Possessing a similar wealth of knowledge comparable to a medical doctor, veterinarians are experts regarding the anatomy, common diseases, and suitable courses of action related to the care and treatment of animals. The profession’s educational track leads to the receipt of a Veterinary of Medicine doctorate degree with options to pursue advanced studies through a residency or separate PhD program. There is also the potential to make a healthy salary; however, fierce competition for jobs and lingering debt accumulated throughout the duration of their studies places the majority of graduates in a poor situation when they enter the workforce.
Student loan debt and the competition for jobs are two strong factors to consider before deciding on whether to pursue a veterinary school degree. These are the important types of factors that affect the ROI (Return on Investment) regarding a veterinary school program. From conducting animal health research to learning how to mend injured zoo animals, the following information highlights the total cost versus benefits associated with pursuing a veterinary education:
The average cost to earn a Doctor of Veterinary Medicine degree is affected by a number of circumstances that varies on a case-by-case basis. In the United States, there are fewer than 30 accredited veterinary schools, which not only increase the level of competition amongst applicants but also narrow the number of available opportunities for applicants to benefit from lower in-state tuition costs and qualify for state-specific scholarships and financial aid.
Additionally, the cost of vet school continues to outpace the rate of inflation. According to the Association of American Veterinary Medical Colleges, it has climbed to a median of $63,000 per year for out-of-state tuition, fees and living expenses in 2013. This statistic demonstrates an increase of 35 percent from the previous decade.
The cost for in-state tuition and fees for residents typically range from $16,000 to $50,000 per year. For example, the Veterinary Information Network states that residents of Virginia and Maryland residents have access to one of the most cost-efficient veterinary degree programs in the U.S. (when taking into account the tuition of the Virginia-Maryland Regional College of Veterinary Medicine and the region’s lower cost of living).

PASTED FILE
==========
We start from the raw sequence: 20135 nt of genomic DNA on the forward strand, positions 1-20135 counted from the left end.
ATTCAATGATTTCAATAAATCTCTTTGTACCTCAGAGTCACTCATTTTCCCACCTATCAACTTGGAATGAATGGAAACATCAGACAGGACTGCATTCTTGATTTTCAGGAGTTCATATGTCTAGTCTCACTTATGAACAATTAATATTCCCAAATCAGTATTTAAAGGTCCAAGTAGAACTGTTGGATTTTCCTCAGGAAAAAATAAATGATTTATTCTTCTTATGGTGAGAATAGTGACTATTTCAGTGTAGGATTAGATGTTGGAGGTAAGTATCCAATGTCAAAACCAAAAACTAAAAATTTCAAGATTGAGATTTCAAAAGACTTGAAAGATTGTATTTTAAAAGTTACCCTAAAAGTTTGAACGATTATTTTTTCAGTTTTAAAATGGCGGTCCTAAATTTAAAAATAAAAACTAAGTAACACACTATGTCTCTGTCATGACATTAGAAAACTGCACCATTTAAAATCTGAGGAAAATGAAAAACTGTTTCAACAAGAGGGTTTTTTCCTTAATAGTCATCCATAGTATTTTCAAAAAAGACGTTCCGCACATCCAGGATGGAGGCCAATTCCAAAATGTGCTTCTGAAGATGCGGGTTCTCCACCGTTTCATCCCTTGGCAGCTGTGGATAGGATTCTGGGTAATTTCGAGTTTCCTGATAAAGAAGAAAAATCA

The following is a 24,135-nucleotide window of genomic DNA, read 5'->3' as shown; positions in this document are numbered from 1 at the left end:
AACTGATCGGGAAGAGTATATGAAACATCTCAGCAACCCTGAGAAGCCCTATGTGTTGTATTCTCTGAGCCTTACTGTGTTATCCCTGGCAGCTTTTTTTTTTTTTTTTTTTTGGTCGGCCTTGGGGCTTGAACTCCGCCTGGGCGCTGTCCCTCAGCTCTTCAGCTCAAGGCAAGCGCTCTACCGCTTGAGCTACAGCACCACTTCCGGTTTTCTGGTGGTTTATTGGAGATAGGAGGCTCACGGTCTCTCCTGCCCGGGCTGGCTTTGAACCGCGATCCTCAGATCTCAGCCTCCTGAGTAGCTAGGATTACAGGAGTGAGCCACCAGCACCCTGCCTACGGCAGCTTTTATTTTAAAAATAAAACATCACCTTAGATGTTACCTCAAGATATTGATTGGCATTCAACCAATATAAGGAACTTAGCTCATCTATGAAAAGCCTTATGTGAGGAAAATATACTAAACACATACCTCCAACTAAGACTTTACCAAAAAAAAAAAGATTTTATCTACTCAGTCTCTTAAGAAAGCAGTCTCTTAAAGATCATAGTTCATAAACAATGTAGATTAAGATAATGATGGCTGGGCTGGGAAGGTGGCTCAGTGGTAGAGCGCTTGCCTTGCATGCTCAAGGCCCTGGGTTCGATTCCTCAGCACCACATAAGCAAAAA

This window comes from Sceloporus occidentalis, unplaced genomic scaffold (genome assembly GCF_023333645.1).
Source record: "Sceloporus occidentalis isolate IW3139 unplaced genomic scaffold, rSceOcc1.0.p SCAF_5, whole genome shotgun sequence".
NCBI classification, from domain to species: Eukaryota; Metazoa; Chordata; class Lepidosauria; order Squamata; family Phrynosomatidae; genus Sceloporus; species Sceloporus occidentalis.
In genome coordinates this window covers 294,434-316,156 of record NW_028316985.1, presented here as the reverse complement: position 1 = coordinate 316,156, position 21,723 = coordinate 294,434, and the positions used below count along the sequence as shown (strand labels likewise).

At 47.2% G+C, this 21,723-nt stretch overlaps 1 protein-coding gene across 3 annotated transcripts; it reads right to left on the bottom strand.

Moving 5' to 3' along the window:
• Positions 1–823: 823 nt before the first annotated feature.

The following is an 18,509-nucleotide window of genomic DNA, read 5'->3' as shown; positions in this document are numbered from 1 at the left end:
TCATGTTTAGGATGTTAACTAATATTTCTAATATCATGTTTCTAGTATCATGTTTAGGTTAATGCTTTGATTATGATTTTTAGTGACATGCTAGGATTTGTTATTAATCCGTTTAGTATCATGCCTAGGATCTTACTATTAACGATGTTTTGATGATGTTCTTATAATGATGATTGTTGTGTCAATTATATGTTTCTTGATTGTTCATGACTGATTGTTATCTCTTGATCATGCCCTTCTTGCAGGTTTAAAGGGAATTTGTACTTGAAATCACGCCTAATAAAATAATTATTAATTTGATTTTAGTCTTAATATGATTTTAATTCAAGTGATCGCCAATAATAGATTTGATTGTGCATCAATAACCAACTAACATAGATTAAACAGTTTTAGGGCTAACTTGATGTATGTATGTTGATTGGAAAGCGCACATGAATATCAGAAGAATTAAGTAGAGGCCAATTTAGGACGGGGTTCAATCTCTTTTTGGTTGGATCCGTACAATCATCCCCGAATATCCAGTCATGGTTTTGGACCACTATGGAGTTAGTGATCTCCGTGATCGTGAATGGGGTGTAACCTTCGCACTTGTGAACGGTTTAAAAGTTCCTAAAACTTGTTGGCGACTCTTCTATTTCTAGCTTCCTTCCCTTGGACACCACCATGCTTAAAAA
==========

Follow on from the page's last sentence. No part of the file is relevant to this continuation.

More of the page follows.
Tuition and fees for the 2015 school year are $21,434 for Virginia/Maryland residents and $46,366 for out-of-state applicants. Because of this, the college experienced one of the continent’s largest applicant pools in 2012 – beaten only by three other schools.
The ROI and level of debt associated with a veterinary school education differs for each student, and the following factors typically come into play to either lower or increase the overall costs incurred while training to become a veterinarian:
Aspiring veterinarians should also be mindful of the debt-to-income ratio they’ll face upon graduation – the total amount owed after completing a veterinary program versus their starting salary. Veterinarians face a high debt-to-income ratio, and often dig a deep hole in order to fund their education. According to a study featured in the Cornell Chronicle, the ratio for new veterinarians climbed above 160 percent in 2010 alone.
Lastly, prospective students should note that the overall Return on Investment for a veterinary degree not only includes the amount of money a student borrows to satisfy the ‘sticker price’ of attending veterinary school (the tuition), but also includes the costs associated with additional expenses, such as education fees, paying for exams, relocation fees, the cost of living, and transportation.
“We laugh about being rich doctors,” says Danel Grimmett, co-owner and Doctor of Veterinary Medicine at Sunset Veterinary Clinic, one of the top-rated clinics in the OKC Metro. “The reality is that choosing to be a veterinarian should only be considered if you are accepting of the fact that you will be entering one of, if not the most difficult, medical training programs; even if you succeed, it may never pay you well – it will likely leave you holding a massive student loan debt.”
It is not uncommon to see veterinary students leaving school with up to $250,000 in debt after obtaining a four-year doctorate degree. Additionally, this level of debt does not include the cost associated with earning a bachelor’s degree or pursuing a post-doctorate program.
Students spend at least 7 years obtaining the skills, knowledge, and experience necessary to become a veterinarian. Many colleges of veterinary medicine do not require an applicant to complete an undergraduate-level education (although a bachelor’s degree does increase the chances of a student gaining acceptance into the program of their choice). However, all students must complete a specified number of credit hours (ranging from 45 to 90 semester hours) to satisfy prerequisites for gaining admission into veterinary school.
The typical Veterinary of Medicine doctorate degree program includes 3 years of classroom instruction, labs and clinical work, followed by 1 year of clinical rotations at a veterinary medical center or animal hospital. Some vet school graduates choose to forego practicing immediately after receiving their license, and instead, opt to pursue a 1-year internship to obtain further education and experience.